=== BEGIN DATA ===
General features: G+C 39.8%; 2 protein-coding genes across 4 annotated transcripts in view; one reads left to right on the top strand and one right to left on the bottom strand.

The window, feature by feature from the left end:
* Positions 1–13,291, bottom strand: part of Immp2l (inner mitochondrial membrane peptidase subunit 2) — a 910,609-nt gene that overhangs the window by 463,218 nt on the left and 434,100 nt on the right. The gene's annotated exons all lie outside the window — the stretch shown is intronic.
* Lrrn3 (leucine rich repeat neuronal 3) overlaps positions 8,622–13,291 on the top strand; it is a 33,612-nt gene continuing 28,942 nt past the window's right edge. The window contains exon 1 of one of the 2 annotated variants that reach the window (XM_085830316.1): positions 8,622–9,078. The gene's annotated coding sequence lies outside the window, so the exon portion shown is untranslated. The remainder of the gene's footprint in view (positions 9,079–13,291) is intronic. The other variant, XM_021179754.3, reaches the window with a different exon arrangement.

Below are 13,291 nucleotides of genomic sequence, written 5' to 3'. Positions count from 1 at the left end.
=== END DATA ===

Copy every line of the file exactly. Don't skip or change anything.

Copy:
General features: G+C 39.8%; 2 protein-coding genes across 4 annotated transcripts in view; one reads left to right on the top strand and one right to left on the bottom strand.

The window, feature by feature from the left end:
* Positions 1–13,291, bottom strand: part of Immp2l (inner mitochondrial membrane peptidase subunit 2) — a 910,609-nt gene that overhangs the window by 463,218 nt on the left and 434,100 nt on the right. The gene's annotated exons all lie outside the window — the stretch shown is intronic.
* Lrrn3 (leucine rich repeat neuronal 3) overlaps positions 8,622–13,291 on the top strand; it is a 33,612-nt gene continuing 28,942 nt past the window's right edge. The window contains exon 1 of one of the 2 annotated variants that reach the window (XM_085830316.1): positions 8,622–9,078. The gene's annotated coding sequence lies outside the window, so the exon portion shown is untranslated. The remainder of the gene's footprint in view (positions 9,079–13,291) is intronic. The other variant, XM_021179754.3, reaches the window with a different exon arrangement.

Below are 13,291 nucleotides of genomic sequence, written 5' to 3'. Positions count from 1 at the left end.